Pumpkin lovers invited to Pumpkin Nights at Utah State Fairpark
Oct 01, 2018 05:10PM
By Jana Klopsch
Families are invited to walk along displays of real and foam pumpkins at Pumpkin Nights. (Courtesy Valerie Hernandez/Olive Creative Strategies)
By Spencer W. Belnap | [email protected]
With the fall season officially here, many people will be flocking to haunted houses, corn mazes and various attractions across the Salt Lake Valley. Returning to the Utah State Fairpark this October will be Pumpkin Nights, a product of Bigsley Event House, a creator in experiential events. This immersive Halloween event is a unique experience that takes place in four cities in the western United States. Salt Lake’s kicks off Oct. 5 and runs until Nov. 4.
Children and adults are invited back out to this part of the city shortly after the Utah State Fair wraps up. The grounds will be bustling once again with nightly entertainment and eight pumpkin-themed lands. Visitors, or “Pumpkinheads,” as the event hosts like to refer them as, will have a number of food and beverage options to choose from as well.
“I had a great time at last year’s Pumpkin Nights,” Salt Lake City resident Mike Christian said. “It ended up being a group of us, and my girlfriend really liked it. It’s a fun walk.”
Christian is referring to the half-mile or so dedicated to all the pumpkin displays and interactive exhibits. Over 3,000 hand-carved pumpkins and foam pumpkins will be used, offering intricate and entertaining designs for folks to feast their eyes upon.
“The first thing you need to get over is it’s not all real pumpkins,” Christian said. “After that, it’s pretty creative. I didn’t think it was overpriced either. And the hot chocolate was delicious.”
“Pumpkinheads” can explore eight different themed pumpkin lands. Some of this year’s lands include Pumpkin Pirate Cove, an island where pumpkin pirates protect their pumpkin treasure by their ship. There’s Spider Alley, full of pumpkin spiders and bugs for kids to admire. Forbidden Pumpkin City is an Asian-inspired land featuring a lantern tunnel and a 40-foot-long dragon. Pumpkin Reef has some UV light and underwater pumpkins to show off, and Pumpkin Passage has visitors walking by more than 600 hand-carved jack-o’-lanterns.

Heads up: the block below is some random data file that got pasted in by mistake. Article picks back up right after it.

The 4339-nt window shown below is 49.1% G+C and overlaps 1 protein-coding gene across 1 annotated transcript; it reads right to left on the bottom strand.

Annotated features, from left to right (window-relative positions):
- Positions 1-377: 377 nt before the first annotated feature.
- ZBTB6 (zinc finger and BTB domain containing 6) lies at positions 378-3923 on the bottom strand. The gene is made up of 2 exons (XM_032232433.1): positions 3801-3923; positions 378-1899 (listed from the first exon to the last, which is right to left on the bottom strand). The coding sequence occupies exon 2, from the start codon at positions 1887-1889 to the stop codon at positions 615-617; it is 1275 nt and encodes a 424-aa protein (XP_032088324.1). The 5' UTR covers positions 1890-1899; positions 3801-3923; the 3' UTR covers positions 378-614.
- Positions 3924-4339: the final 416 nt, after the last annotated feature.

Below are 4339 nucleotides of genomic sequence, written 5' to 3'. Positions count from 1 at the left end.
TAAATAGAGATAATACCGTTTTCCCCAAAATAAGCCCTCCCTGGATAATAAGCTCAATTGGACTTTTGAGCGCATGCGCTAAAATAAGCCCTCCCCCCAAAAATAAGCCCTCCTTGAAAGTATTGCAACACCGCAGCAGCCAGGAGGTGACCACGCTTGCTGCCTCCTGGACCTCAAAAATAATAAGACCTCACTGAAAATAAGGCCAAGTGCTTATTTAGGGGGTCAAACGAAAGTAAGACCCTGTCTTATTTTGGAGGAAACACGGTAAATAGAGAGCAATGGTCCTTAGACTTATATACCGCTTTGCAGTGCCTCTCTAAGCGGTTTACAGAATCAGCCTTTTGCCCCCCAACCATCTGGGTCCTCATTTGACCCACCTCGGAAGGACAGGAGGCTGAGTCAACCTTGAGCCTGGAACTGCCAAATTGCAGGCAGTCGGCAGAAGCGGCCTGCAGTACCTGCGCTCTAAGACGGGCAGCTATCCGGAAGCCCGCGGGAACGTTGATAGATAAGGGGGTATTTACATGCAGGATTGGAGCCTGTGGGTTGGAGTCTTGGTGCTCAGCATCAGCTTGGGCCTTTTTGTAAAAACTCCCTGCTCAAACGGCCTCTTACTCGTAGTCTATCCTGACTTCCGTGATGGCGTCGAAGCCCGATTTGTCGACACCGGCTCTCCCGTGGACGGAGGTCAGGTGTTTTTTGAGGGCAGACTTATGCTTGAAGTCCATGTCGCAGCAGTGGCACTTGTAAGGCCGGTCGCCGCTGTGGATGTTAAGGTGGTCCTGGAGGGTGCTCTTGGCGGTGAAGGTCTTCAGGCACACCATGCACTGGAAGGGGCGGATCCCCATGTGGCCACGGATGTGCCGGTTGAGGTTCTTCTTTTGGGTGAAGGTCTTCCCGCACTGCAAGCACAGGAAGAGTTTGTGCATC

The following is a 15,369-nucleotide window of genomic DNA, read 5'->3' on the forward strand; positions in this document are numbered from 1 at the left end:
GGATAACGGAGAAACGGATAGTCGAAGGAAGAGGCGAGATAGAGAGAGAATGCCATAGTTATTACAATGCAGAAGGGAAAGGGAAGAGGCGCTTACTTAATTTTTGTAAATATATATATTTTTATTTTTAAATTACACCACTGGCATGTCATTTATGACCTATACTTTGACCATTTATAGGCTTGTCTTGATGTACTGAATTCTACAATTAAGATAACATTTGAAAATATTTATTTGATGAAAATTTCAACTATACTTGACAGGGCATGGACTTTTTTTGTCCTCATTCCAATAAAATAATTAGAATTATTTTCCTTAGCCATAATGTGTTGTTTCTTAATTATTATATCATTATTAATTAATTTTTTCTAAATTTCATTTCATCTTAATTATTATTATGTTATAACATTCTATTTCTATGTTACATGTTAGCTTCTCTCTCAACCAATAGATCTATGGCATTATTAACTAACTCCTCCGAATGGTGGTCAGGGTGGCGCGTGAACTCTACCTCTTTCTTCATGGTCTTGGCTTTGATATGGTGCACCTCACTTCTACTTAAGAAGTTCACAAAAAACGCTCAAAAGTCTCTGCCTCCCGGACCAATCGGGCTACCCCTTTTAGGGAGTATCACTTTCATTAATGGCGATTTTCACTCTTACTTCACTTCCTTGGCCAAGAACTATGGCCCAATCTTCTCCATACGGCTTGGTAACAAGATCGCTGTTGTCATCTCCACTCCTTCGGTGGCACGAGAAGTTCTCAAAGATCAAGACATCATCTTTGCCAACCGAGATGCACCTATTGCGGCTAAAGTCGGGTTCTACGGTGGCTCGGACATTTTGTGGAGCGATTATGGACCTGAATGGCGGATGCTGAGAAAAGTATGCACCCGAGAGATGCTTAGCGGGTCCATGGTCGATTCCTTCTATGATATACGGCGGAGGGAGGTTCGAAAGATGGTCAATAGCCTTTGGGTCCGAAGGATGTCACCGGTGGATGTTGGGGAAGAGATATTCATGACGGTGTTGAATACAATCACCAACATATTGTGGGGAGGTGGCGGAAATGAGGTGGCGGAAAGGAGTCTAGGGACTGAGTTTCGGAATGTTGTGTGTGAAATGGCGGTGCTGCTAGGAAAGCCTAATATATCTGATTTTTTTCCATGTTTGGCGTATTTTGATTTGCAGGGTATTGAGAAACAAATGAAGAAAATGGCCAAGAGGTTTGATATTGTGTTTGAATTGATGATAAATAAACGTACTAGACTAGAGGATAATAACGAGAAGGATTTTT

In addition to the immersive lands, “Pumpkinheads” can check out Pumpkin Central to get even more into the autumn and Halloween spirit. This area of the event will have seasonal beverages like hot cocoa and cider, and a variety of treats. There will also be a screening of the Pixar movie “Coco,” a pumpkin patch, pumpkin painting, and the opportunity to interact with some of the pumpkin artists carving giant pumpkins each night. Pumpkin Central will also host performers such as fire dancers and offer activities for the family.
This year’s event also features a contest where Salt Lake City artists were able to submit a design in hopes of it ending up carved into a pumpkin. Three local winners were selected in September. Their drawings will be hand-carved into pumpkins and placed on display throughout Pumpkin Nights.
“We’re excited to bring the magic of Pumpkin Nights to Salt Lake City for a second time,” said Chelsea Kasen, Pumpkin Nights’ co-founder. “We are especially excited to give attendees a behind-the-scenes look on our social media accounts at how the Pumpkin Lands are created, and introduce the talented artists behind the installations.”
“Pumpkinheads” can join the Facebook page, Pumpkin Nights Fest, for more insider details and videos. They can also follow @PumpkinNightsFest on Instagram.
Tickets are available for purchase online at www.PumpkinNights.com. They are sold for specific dates and times. Children 3 and under are free, ages 4 to 12 are $16, and general adult admission is $20. Seniors at least 60 years old are also $16. Night owl specials are available nightly with timeslots from 8 p.m. to close, and some discount family packs are also available.